A Battle Sight Zero for the 30-30 WIN

Several WRSA posters asked for a BZO graphic for the 30-30. Here it goes. I chose a 200 meter zero because this is a medium game round, and this zero is point of aim point of impact within 4″ between 0-230m.

A Battle Sight Zero for the M-4

There is an old school graphic for the M-14 (7.62 NATO) which has been floating around for awhile now (hat tip WRSA). The point of the article and graphic is for a shooter to have a single zero, and to memorize holds.

This is a great concept for carbine shooters as well as battle rifle shooters. I have made an updated graphic for a new generation of gun owners. This is for the M-4 series of weapon, firing the M855 or M193, with the standard Army 300 meter zero. At this zero and these rounds, the holdovers are correct due to the higher MV of the M193 balancing against the higher BC of the M855. Use the comment section to tell me what other graphics to make. Without further ado…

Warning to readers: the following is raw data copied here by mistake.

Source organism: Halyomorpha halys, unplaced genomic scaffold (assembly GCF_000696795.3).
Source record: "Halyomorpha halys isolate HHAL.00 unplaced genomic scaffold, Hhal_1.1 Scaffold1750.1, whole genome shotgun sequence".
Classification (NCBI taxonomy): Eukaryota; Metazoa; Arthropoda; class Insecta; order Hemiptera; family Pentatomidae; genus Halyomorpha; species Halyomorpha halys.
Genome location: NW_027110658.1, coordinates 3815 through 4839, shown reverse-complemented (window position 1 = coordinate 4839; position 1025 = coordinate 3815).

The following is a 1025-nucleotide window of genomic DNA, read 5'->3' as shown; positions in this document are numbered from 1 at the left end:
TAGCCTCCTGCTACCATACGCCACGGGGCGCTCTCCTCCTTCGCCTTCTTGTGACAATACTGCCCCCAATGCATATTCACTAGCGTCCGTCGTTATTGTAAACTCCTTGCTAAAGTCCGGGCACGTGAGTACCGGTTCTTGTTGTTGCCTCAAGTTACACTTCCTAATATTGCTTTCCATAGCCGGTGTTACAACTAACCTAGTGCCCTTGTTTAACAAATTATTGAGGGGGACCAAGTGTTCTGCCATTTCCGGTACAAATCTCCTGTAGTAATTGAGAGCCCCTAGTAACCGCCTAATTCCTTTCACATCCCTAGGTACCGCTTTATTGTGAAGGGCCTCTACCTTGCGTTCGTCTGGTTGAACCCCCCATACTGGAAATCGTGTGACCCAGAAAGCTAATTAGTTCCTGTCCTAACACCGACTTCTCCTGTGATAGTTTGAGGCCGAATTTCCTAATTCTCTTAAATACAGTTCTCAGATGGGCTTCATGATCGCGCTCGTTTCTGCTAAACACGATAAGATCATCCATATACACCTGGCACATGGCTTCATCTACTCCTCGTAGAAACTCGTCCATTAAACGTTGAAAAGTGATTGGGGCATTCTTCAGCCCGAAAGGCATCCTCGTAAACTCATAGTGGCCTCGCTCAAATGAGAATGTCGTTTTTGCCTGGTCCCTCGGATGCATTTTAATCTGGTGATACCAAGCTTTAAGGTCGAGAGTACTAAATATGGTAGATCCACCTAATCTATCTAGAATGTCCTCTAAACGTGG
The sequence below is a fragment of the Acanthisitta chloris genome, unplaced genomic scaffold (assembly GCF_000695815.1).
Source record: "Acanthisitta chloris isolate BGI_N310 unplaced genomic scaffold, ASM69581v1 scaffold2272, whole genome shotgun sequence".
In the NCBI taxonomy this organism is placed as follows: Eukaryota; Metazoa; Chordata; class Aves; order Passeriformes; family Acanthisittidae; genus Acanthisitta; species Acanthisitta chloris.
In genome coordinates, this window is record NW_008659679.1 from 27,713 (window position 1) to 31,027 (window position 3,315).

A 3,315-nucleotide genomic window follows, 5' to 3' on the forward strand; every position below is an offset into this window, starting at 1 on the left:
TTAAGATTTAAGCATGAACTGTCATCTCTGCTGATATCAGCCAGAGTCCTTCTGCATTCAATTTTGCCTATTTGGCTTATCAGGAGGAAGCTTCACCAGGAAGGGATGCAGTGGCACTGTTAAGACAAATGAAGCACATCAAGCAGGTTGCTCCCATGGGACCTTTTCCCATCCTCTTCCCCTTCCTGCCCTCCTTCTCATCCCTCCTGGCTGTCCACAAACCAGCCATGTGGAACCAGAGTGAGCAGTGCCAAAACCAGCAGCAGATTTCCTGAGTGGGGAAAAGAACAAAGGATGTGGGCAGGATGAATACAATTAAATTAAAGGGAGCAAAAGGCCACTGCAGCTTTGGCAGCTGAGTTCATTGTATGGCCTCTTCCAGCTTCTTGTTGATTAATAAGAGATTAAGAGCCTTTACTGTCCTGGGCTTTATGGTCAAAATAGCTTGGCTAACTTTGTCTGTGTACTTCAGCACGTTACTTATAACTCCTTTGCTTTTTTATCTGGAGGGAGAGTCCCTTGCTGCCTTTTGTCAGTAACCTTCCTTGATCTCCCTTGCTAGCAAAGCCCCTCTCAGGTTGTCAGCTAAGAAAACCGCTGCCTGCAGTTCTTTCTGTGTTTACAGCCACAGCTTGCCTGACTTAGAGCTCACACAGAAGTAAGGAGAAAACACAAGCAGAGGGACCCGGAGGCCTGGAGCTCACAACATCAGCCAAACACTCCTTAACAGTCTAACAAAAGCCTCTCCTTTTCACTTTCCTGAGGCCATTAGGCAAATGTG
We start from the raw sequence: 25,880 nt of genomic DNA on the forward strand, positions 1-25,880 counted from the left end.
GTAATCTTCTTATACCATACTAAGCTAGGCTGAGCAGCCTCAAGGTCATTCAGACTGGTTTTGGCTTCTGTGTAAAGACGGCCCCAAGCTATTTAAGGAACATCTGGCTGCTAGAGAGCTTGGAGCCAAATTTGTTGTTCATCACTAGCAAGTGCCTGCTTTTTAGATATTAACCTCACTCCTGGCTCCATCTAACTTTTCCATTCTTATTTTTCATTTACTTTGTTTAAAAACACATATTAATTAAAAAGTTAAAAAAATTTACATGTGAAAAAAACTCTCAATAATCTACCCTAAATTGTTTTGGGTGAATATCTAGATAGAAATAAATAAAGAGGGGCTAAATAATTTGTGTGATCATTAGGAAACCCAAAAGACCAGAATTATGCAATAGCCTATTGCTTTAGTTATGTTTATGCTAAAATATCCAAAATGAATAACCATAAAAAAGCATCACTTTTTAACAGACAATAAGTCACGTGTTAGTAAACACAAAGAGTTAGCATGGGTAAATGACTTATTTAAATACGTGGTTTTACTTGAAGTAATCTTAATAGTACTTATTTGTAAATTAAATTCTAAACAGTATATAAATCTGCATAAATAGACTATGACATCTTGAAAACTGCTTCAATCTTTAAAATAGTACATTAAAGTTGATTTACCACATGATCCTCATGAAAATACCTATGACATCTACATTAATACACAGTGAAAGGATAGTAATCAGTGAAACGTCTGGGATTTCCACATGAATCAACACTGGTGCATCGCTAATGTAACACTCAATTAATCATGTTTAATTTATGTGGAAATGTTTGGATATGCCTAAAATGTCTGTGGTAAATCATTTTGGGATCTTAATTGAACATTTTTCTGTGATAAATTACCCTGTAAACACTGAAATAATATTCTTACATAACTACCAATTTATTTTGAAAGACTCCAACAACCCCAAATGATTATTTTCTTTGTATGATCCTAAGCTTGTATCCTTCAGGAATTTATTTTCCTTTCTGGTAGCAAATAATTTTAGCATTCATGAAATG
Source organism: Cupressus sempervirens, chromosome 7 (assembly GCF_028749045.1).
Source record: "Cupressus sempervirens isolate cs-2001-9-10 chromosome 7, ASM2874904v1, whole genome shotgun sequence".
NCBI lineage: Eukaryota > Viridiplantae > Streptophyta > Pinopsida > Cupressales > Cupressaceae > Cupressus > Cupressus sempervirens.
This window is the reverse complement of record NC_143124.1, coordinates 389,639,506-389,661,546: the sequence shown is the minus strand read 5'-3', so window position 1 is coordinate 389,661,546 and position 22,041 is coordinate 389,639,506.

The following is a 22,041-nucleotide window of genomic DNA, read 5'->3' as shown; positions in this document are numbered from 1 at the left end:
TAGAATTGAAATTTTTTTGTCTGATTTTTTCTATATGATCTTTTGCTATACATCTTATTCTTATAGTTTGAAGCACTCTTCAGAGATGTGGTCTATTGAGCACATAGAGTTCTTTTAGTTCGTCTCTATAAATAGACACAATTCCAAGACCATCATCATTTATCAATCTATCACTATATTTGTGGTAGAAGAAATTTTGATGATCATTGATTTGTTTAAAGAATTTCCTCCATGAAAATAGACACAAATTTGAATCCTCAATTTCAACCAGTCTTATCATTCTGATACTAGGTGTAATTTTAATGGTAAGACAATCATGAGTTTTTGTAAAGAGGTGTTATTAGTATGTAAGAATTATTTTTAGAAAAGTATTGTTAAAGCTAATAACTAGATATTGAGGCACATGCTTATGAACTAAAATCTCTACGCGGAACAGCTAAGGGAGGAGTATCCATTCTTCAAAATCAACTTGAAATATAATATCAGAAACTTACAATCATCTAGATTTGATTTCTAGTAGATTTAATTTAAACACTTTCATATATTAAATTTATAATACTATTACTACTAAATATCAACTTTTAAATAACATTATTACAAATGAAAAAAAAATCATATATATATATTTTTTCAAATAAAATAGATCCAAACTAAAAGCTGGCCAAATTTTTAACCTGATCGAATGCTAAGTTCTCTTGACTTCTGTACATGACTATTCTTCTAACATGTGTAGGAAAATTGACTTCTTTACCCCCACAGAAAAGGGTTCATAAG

If you like the infographic, you’ll love Sendit Ballistics for iOS.

Deer Behavioral Patterns

Timely article from WeaponsBlog on deer behavioral patterns. Of course, I already got my doe for the year…

As the rut progresses, vegetation begins to die off resulting in depletion of food sources in wooded areas, and the trees start shedding leaves. This is the time when the deer move into open areas in search of food but feeling insecure in such places they prefer to move around at night. During fall, deer movement is at its peak between 4 am to 8 am and 4 pm to 10 pm. The very little movement takes place between 8 am, and 10 am. Studies carried out to assist hunters in gauging deer movement have revealed the data. The deer travel the farthest distance during the morning hours perhaps because it has an urge to return to safe shelter before darkness sets in.